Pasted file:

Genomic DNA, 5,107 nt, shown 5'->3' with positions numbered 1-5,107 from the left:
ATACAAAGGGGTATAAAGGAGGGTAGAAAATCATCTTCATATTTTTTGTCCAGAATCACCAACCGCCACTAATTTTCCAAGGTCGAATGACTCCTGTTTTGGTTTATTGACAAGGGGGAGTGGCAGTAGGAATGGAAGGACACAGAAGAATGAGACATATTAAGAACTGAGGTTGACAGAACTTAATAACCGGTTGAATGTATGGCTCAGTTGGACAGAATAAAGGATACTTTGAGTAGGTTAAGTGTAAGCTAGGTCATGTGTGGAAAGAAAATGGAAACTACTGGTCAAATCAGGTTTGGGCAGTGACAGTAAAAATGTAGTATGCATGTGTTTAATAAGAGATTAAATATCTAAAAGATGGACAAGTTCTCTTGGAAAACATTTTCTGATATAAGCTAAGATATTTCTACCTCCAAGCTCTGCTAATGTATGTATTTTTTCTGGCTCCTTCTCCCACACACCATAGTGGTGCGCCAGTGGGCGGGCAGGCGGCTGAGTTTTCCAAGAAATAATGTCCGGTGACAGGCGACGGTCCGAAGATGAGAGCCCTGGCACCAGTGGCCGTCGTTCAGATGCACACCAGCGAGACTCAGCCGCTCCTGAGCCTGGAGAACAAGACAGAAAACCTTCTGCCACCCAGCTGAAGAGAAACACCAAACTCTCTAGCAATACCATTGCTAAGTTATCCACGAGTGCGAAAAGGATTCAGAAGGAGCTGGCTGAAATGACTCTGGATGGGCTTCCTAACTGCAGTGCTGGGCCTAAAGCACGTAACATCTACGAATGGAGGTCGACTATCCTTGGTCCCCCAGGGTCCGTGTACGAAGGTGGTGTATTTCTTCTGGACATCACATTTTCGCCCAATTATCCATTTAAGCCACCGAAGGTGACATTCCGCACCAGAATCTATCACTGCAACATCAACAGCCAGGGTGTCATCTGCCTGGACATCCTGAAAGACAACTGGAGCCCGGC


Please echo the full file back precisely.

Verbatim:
Genomic DNA, 5,107 nt, shown 5'->3' with positions numbered 1-5,107 from the left:
ATACAAAGGGGTATAAAGGAGGGTAGAAAATCATCTTCATATTTTTTGTCCAGAATCACCAACCGCCACTAATTTTCCAAGGTCGAATGACTCCTGTTTTGGTTTATTGACAAGGGGGAGTGGCAGTAGGAATGGAAGGACACAGAAGAATGAGACATATTAAGAACTGAGGTTGACAGAACTTAATAACCGGTTGAATGTATGGCTCAGTTGGACAGAATAAAGGATACTTTGAGTAGGTTAAGTGTAAGCTAGGTCATGTGTGGAAAGAAAATGGAAACTACTGGTCAAATCAGGTTTGGGCAGTGACAGTAAAAATGTAGTATGCATGTGTTTAATAAGAGATTAAATATCTAAAAGATGGACAAGTTCTCTTGGAAAACATTTTCTGATATAAGCTAAGATATTTCTACCTCCAAGCTCTGCTAATGTATGTATTTTTTCTGGCTCCTTCTCCCACACACCATAGTGGTGCGCCAGTGGGCGGGCAGGCGGCTGAGTTTTCCAAGAAATAATGTCCGGTGACAGGCGACGGTCCGAAGATGAGAGCCCTGGCACCAGTGGCCGTCGTTCAGATGCACACCAGCGAGACTCAGCCGCTCCTGAGCCTGGAGAACAAGACAGAAAACCTTCTGCCACCCAGCTGAAGAGAAACACCAAACTCTCTAGCAATACCATTGCTAAGTTATCCACGAGTGCGAAAAGGATTCAGAAGGAGCTGGCTGAAATGACTCTGGATGGGCTTCCTAACTGCAGTGCTGGGCCTAAAGCACGTAACATCTACGAATGGAGGTCGACTATCCTTGGTCCCCCAGGGTCCGTGTACGAAGGTGGTGTATTTCTTCTGGACATCACATTTTCGCCCAATTATCCATTTAAGCCACCGAAGGTGACATTCCGCACCAGAATCTATCACTGCAACATCAACAGCCAGGGTGTCATCTGCCTGGACATCCTGAAAGACAACTGGAGCCCGGC